If my plan hadn’t been foolproof, I might have been concerned. But this was almost too easy.

P H V Q L F 7

“Next!” the nurse said.

One of my classmates got up and headed for the hot seat, and the rest of us moved one chair to the right.

It wasn’t really cheating, it was “compensating.” That was one of our vocabulary words two weeks ago … it means “to counteract by exerting an opposite force.” Cheating? That would be dishonest.

P H V Q L F 7

“Next!”

A classmate headed for the nurse’s table, and everyone moved one chair to the right.

Foolproof.

It had come on pretty gradually … the letters on the chalkboard were a little fuzzy around the edges, and I had to hold my history book a little closer when I read about the Revolutionary War. The first indication that it wasn’t a problem with chalk or lighting came during a math lesson. Mrs. Waudby called on me to solve a fraction problem she’d written on the board, and while I was pretty sure the numerator was a 3, I didn’t have a clue about the denominator. 4? 7? 19?

So I did what any straight-B student would do; I guessed. And not very well, if the laughter from my classmates was any indication … like 3/19 wasn’t a real fraction or something.

The next day I sat one row closer to the chalkboard, and the fractions came into focus.

A month later the fractions were fuzzy again, and I moved up another row.

P H V Q L F 7

By Christmas I was in the second row from the front, and Mrs. Waudby was getting suspicious.

By Valentine’s Day I was in the front row, and when one of my classmates asked if I was “reading it or sniffing it,” I realized that having “your nose buried in a book” wasn’t just a cliché.

And when the school sent a note home for parents about vision screening, I knew I was in trouble.

But when I walked into the gymnasium on screening day I was suddenly struck by a plan that was brilliant in its simplicity.

The public health nurse was sitting at a card table, with a chair for students and a lighted eye chart on the bleacher seats on the other side of the gym.

I loitered near the door when my class filed in, and ended up next-to-last in line. We took our seats to await our exam, and one by one the nurse called students to her table, handed them what looked like a long-handled plastic spoon, and told them to cover one eye and read the chart.

As I sat and waited, I rubbed one eye and then the other … a clever ruse, if I say so myself … to see how readable the chart was with one eye.

Oh-oh …

But with both eyes — fuzzy, but identifiable.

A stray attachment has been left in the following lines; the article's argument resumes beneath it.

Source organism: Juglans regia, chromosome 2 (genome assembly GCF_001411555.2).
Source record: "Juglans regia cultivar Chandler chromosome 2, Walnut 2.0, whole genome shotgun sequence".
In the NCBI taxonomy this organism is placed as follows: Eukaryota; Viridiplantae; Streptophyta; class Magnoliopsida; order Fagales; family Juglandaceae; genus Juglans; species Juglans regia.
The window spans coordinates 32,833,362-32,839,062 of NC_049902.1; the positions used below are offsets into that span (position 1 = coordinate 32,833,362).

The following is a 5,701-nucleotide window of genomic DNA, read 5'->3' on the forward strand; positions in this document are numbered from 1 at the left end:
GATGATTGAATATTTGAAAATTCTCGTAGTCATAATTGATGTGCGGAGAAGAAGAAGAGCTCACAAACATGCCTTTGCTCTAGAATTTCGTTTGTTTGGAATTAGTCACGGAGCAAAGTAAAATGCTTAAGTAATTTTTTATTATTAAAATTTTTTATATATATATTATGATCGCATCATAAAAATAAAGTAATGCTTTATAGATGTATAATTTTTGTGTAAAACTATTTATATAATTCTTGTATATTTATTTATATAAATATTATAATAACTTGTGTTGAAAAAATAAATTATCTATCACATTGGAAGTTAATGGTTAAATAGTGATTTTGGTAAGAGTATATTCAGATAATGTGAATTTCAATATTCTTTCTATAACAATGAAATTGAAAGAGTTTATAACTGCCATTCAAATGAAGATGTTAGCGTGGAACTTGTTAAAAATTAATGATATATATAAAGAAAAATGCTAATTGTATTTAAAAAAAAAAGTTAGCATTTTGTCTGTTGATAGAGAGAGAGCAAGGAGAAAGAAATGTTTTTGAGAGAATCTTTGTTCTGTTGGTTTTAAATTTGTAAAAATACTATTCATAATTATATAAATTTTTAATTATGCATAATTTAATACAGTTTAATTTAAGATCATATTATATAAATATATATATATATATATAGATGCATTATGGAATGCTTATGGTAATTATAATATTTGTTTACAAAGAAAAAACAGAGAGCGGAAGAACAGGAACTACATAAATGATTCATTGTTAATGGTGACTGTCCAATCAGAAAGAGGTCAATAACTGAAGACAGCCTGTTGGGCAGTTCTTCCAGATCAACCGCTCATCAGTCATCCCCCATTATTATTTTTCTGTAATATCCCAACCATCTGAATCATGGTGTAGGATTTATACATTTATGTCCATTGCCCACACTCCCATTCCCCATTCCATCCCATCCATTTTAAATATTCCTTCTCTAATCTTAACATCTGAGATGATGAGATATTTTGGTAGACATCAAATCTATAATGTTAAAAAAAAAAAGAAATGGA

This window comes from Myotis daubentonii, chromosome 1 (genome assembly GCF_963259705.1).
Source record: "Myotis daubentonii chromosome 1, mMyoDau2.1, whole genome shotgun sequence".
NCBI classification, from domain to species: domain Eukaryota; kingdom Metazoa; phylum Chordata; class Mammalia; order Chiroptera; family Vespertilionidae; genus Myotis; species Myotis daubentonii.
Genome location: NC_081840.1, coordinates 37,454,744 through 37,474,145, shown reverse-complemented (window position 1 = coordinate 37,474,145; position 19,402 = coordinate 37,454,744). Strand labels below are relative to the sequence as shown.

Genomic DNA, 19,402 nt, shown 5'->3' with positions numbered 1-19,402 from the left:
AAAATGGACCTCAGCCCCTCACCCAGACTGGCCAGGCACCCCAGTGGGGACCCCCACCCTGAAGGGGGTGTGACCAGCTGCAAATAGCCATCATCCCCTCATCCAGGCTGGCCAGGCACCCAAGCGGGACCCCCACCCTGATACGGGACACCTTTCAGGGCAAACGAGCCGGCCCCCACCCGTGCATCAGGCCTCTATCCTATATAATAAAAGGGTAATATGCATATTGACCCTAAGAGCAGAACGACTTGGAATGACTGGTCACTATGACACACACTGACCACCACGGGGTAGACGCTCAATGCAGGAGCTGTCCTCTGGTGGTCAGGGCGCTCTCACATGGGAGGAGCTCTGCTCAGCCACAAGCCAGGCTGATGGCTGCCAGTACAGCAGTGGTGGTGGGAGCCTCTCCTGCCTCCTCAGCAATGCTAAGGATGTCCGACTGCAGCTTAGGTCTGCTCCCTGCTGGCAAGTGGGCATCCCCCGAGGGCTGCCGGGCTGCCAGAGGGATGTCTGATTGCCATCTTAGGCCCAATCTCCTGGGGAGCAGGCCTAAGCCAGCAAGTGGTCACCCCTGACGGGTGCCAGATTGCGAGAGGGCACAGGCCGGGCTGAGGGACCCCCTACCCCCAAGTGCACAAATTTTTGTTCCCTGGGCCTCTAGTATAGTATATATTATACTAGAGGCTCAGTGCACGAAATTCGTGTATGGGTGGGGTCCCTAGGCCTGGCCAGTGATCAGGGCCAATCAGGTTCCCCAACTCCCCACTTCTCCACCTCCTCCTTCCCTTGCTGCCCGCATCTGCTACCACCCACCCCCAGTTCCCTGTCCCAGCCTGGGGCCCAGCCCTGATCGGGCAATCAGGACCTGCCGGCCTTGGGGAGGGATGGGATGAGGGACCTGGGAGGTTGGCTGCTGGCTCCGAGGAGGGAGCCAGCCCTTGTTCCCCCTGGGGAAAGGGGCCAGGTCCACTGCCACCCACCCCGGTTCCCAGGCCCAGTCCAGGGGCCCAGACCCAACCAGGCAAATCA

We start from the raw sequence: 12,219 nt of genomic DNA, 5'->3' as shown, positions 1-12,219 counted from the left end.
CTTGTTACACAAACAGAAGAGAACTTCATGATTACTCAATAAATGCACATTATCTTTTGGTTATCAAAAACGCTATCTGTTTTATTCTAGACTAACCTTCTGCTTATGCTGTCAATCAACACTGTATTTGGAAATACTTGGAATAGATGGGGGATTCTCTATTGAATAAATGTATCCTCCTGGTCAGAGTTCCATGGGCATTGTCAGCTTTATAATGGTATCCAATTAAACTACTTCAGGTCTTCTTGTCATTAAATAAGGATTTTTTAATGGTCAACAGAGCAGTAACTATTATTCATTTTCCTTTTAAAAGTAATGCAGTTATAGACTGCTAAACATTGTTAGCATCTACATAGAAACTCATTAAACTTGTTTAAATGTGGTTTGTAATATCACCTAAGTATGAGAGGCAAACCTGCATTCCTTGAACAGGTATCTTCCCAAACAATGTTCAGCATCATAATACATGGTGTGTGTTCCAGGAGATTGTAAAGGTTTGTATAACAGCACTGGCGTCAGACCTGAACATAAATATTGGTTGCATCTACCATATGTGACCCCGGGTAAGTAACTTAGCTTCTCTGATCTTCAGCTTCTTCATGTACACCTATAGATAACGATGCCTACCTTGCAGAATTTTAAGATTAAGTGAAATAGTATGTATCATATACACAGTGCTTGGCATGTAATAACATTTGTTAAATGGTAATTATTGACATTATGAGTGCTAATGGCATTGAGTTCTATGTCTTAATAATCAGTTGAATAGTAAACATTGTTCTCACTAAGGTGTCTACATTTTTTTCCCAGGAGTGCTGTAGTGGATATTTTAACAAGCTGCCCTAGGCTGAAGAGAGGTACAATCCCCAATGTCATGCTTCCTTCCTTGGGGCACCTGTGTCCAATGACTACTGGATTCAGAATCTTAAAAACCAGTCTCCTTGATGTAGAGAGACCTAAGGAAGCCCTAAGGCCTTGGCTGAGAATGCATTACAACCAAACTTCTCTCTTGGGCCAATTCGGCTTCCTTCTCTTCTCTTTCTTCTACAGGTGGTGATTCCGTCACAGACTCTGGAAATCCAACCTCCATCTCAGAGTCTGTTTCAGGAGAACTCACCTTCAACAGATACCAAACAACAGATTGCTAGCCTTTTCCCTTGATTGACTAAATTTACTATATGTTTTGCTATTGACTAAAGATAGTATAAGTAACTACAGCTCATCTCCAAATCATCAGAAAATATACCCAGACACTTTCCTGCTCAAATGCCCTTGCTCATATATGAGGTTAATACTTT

And then … inspiration!

“Next!”

Another student moved to the nurse’s card table, and the rest of us moved one chair down the line. And while a classmate tried to pull me into a debate about whether Mickey Mantle was a better ballplayer than Willie Mays, I nodded absently while I memorized the eye chart.

P H V Q L F 7

I didn’t waste time memorizing the top two lines — the first was a single “E” the size of a cantaloupe, and the line below it was several letters only slightly smaller. I figured they could probably be seen from space.

The third line was a little trickier, readable with two eyes, problematic for one. But reciting the fourth line would probably earn me a passing grade, and I was just starting to memorize it when the nurse aimed her next “Next!” at me.

I took my seat at the card table and traded the permission slip mom had signed for the plastic spoon.

“Cover your left eye,” the nurse said. “Can you read the top line?”

“E!”

This is going to be so easy …

“Read the second line.”

That’s where my plan kind of failed: “line two” was nothing more than a string of fuzzy gray blobs, and squinting only made them fuzzier.

“Uh … X … T … 4 … W … question mark …”

The nurse scribbled something on my permission slip and handed it back.

“Give this to your parents,” she said. “Next!”

I never did get to P H V Q L F 7.

Two weeks later I walked out of the eye doctor’s office wearing a pair of Buddy Holly glasses that looked better on him than they did on me.

The first thing I did was marvel at the detail in a tree full of leaves.

The second thing I did was return to the back row in Mrs. Waudby’s math class.

Things are looking better already.

Dan Conradt, a lifelong Mower County resident, lives in Austin with his wife, Carla Johnson, and their son.

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